Yous don’t understand, our wee country has to have an international airport whatever the cost, ‘cos that makes it a country don’t you see? Payback is the Shinners “saving” City of Derry.

  • billypilgrim1

    But is there really any need for a “world class airport” in or near Belfast?

    There’s already a word class airport 90 minutes from Belfast. Why would we need another one?

  • anon

    The Yanks really know how to extract money from idiots.

    If you’re an American, 2 hours is a short drive. This is a country 3,000 miles wide. The flight will make f all difference to inward investment.

  • anon

    Expand City? F*** off. Clearly you don’t live in East Belfast. I’m surprised the kids over there get any sleep at all.

  • anon

    There’s also no evidence at all that the £9m cheque to United will bring any economic benefits to NI.

  • john millar

    I think you mean Fokker( or is there a “c” missing in you planes name)

  • john millar

    NI is afloat on a sea of public money from overstaffed over paid public servants to community activists and “friends of ” various clubs all sucking frantically on the tax payers teat. Fortunately its fairly small beer to the UK –

    Granny in London IS slowly waking up and is cutting the pocket money – not fast enough but its a start

  • Belfast Barman(ager)

    I’ve been making that point a lot lately.

    England has 1 major commercial airport for every 2.5million citizens, NI has 1 airport for every 600k citizens. And as someone on a facebook thread I was discussing this with pointed out, if you fly into Heathrow or Stansted, its an hour or more into central London, depending on whereabouts in the city you’re heading to. Why is the 75minute drive from BFS to Derry such a blocker to investment as those proponents of it are making out.
    Same with Dublin.

  • Belfast Barman(ager)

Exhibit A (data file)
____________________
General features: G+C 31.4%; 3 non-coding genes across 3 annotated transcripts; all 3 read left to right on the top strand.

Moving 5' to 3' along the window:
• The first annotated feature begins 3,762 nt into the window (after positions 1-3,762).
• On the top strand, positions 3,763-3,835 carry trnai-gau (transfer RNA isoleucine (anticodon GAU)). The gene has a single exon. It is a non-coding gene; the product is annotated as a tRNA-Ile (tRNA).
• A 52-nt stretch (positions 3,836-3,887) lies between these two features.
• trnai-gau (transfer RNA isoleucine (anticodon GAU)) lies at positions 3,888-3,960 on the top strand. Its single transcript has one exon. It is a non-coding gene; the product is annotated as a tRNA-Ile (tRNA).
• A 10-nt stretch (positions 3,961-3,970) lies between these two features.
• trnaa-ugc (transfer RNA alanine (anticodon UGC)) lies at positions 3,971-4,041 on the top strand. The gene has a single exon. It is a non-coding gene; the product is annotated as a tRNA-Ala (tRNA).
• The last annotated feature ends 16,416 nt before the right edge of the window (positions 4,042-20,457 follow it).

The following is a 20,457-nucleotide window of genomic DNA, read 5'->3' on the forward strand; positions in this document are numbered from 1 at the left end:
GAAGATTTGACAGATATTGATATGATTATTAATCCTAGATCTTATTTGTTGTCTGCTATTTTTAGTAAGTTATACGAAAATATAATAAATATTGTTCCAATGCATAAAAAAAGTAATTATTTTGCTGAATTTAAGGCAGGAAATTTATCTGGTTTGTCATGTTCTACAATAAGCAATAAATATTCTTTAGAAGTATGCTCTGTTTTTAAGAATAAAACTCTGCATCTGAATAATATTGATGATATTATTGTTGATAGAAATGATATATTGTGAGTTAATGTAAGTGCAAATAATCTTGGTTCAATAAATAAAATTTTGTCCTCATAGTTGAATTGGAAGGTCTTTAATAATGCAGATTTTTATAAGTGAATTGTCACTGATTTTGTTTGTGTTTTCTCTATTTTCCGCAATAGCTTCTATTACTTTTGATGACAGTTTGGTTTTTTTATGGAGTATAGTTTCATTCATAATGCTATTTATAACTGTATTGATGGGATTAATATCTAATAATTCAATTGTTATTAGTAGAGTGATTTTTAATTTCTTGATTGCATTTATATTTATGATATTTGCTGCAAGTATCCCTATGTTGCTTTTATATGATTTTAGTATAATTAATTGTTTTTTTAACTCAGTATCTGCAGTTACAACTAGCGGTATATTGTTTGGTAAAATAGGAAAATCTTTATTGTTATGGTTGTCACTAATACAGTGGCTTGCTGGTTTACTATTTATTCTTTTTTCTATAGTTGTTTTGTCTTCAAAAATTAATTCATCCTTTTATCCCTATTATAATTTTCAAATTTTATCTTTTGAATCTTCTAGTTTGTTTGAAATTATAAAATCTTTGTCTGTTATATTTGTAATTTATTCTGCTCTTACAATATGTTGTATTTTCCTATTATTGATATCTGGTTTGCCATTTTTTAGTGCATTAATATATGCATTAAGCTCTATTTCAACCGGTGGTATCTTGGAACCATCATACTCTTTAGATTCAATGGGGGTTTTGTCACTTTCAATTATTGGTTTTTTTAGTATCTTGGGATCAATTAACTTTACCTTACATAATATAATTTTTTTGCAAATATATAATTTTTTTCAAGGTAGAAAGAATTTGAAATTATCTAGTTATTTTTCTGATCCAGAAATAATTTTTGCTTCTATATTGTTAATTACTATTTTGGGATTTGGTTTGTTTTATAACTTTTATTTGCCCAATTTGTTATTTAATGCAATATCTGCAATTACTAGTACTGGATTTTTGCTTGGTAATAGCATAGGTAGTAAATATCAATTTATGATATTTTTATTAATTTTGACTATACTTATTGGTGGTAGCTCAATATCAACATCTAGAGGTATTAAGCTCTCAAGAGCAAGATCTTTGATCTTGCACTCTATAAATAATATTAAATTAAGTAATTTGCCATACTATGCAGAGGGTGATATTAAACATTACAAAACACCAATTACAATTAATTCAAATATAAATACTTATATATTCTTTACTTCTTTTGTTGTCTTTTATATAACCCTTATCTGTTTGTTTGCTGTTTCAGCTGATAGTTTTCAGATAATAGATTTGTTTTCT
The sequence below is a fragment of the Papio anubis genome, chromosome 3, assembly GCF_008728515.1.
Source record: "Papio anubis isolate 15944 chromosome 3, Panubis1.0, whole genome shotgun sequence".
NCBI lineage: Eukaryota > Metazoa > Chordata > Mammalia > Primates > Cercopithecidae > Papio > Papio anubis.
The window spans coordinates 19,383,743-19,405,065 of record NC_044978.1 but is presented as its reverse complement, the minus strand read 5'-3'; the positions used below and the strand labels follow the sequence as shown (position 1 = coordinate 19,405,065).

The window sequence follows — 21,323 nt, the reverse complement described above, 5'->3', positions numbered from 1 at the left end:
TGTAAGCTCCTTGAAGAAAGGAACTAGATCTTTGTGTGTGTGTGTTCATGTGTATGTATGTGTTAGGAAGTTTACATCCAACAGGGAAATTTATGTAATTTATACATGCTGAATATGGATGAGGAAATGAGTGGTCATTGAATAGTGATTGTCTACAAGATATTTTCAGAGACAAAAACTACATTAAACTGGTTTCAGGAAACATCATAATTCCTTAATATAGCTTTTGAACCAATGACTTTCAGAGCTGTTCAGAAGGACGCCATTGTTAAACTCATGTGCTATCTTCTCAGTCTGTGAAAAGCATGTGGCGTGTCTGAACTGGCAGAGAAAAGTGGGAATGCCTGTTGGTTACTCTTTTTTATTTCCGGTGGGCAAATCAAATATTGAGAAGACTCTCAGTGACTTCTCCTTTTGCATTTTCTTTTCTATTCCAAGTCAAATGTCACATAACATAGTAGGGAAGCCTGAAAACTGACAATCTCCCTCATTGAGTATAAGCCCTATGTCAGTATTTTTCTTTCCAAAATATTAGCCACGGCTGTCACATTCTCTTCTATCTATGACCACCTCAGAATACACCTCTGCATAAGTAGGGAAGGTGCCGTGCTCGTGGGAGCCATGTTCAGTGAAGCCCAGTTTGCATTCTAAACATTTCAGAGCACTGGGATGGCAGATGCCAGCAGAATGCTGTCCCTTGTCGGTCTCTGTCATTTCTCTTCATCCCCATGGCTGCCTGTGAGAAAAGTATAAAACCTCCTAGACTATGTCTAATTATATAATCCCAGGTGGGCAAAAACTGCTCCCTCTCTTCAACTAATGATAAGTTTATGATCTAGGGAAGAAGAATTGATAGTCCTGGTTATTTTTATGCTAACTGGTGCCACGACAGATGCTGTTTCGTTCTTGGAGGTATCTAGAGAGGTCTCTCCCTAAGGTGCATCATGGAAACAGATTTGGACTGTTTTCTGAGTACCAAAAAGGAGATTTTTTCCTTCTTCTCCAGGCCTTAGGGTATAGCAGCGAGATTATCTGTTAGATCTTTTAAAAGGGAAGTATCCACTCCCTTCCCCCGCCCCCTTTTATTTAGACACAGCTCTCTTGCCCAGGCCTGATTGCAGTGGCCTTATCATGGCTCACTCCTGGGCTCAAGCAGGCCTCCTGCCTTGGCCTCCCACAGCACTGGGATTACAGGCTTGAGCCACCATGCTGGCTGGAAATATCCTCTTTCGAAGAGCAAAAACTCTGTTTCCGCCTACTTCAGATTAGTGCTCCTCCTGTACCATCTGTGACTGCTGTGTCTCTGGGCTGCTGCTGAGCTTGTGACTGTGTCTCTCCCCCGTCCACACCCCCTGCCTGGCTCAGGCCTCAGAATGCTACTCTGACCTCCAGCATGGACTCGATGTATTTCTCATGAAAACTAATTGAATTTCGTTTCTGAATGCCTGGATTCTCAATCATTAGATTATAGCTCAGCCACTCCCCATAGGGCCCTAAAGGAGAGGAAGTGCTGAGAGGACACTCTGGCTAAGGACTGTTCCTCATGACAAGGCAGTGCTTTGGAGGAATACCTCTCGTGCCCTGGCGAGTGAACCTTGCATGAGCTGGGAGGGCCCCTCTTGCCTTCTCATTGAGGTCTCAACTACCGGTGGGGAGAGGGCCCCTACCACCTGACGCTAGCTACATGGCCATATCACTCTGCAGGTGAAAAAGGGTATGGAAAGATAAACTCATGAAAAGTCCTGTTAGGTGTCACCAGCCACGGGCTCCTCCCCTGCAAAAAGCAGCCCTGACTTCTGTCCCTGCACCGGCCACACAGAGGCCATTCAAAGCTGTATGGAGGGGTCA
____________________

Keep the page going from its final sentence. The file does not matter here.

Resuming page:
payback? Because you think Sinn Féin weren’t in favour of United Airlines being given a wee gift?

  • billypilgrim1

    I honestly don’t know why anyone (other than United Airlines) thinks this is a good idea.

  • Belfast Barman(ager)

    Danny Kinehan of the UUP seemed to think it was. And I haven’t seen any comment from SDLP on the subject.

  • WindowLean

    Sorry didn’t mean that, I’m sure they were.

  • hgreen

    Nice little dig at the public sector there. As for as I’m aware united airlines aren’t part of the public sector. Loads of private organisations suck at the tax payer teat.

  • billypilgrim1

    It’s the why I don’t get.

    I guess the airport itself wanted to keep UA, and it’s in Danny Kinahan’s constituency, which explains his position.

    I just don’t understand what the objective arguments are (whether or not I’d agree with them) as to why this is a good idea.

  • billypilgrim1

    “As for as I’m aware united airlines aren’t part of the public sector.”

    They are now!

  • Belfast Barman(ager)

    Answers on a postcard…..
    If I was boss of Aer Lingus, FlyBe and all the other London-Belfast city hopper flights that are currently making a profit, I’d be floating the idea of pulling the routes ‘just because’ – if the going rate for keeping an NY route to BFS is £9m then Belfast – London must be well into 8 figures.

  • billypilgrim1

    A very good point. Have they thought through the moral hazard of this decision? Have they thought through the bargaining strength all the other airlines will have in the future, as a result of this?

    Losing the Newark flight wouldn’t really matter all that much, but imagine the bargaining power of companies that could threaten to cut Belfast-London flights.

  • sadie

    abc

  • Dan

    So, when it all goes tits up in a year or so at CIty of Derry and with United, will the fool responsibile for signing off the decision be held accountable for misuse of public funds?